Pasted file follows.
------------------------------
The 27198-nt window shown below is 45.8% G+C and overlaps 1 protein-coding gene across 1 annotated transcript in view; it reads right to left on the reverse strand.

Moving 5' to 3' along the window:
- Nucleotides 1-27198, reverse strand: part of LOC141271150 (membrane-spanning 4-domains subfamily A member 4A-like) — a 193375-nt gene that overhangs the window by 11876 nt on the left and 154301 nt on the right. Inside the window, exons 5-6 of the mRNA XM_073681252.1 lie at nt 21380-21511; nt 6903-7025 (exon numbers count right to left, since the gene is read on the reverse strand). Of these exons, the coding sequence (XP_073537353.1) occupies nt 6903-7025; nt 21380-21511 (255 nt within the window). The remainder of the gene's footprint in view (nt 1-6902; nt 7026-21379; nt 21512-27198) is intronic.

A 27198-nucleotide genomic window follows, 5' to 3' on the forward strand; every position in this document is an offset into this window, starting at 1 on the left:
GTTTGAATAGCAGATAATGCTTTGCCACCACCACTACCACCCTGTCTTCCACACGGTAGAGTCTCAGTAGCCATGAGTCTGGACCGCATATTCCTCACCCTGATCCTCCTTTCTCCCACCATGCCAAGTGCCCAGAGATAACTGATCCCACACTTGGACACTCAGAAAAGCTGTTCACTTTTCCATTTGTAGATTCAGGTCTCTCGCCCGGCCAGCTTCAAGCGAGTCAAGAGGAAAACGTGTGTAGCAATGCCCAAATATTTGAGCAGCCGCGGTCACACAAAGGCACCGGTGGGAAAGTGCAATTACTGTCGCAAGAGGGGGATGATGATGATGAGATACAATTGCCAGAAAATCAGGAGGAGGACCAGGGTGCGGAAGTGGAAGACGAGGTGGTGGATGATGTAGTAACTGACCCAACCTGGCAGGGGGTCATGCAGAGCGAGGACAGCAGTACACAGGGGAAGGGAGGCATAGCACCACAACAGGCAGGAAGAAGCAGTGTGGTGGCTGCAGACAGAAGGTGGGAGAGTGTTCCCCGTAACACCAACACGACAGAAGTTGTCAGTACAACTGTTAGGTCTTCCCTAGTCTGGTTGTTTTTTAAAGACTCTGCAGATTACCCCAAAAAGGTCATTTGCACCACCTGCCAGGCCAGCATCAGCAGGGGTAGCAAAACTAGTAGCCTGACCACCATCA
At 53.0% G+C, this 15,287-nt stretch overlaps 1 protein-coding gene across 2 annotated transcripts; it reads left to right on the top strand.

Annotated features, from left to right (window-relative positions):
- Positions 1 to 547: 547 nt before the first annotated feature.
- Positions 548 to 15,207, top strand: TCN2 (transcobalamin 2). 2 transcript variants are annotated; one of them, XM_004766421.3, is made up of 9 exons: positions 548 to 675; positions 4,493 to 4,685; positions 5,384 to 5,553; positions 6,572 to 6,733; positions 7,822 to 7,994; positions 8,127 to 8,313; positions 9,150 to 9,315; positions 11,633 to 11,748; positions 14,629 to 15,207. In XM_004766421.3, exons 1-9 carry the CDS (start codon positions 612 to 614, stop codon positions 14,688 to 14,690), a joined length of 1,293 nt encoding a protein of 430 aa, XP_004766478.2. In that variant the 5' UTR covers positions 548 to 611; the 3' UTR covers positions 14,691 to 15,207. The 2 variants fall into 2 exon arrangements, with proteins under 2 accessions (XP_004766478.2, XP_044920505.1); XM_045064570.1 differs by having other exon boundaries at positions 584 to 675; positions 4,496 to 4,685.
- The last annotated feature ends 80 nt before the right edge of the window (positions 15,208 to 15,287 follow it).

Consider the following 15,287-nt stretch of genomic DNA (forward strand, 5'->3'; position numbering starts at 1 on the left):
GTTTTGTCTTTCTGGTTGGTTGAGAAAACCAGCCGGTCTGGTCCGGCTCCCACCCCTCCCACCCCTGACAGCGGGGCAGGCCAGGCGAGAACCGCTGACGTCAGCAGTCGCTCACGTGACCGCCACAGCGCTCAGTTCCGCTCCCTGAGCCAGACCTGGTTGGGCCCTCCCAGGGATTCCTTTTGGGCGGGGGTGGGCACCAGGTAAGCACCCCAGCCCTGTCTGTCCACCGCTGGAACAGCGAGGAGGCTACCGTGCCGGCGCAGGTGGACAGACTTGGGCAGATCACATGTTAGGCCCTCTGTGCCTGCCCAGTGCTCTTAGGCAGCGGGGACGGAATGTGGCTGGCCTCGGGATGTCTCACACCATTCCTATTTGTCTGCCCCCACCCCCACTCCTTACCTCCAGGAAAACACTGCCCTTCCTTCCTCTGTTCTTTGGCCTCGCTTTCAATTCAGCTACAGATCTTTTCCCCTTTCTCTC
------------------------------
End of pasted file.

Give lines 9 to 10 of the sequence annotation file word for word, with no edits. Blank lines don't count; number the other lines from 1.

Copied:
- Positions 548 to 15,207, top strand: TCN2 (transcobalamin 2). 2 transcript variants are annotated; one of them, XM_004766421.3, is made up of 9 exons: positions 548 to 675; positions 4,493 to 4,685; positions 5,384 to 5,553; positions 6,572 to 6,733; positions 7,822 to 7,994; positions 8,127 to 8,313; positions 9,150 to 9,315; positions 11,633 to 11,748; positions 14,629 to 15,207. In XM_004766421.3, exons 1-9 carry the CDS (start codon positions 612 to 614, stop codon positions 14,688 to 14,690), a joined length of 1,293 nt encoding a protein of 430 aa, XP_004766478.2. In that variant the 5' UTR covers positions 548 to 611; the 3' UTR covers positions 14,691 to 15,207. The 2 variants fall into 2 exon arrangements, with proteins under 2 accessions (XP_004766478.2, XP_044920505.1); XM_045064570.1 differs by having other exon boundaries at positions 584 to 675; positions 4,496 to 4,685.
- The last annotated feature ends 80 nt before the right edge of the window (positions 15,208 to 15,287 follow it).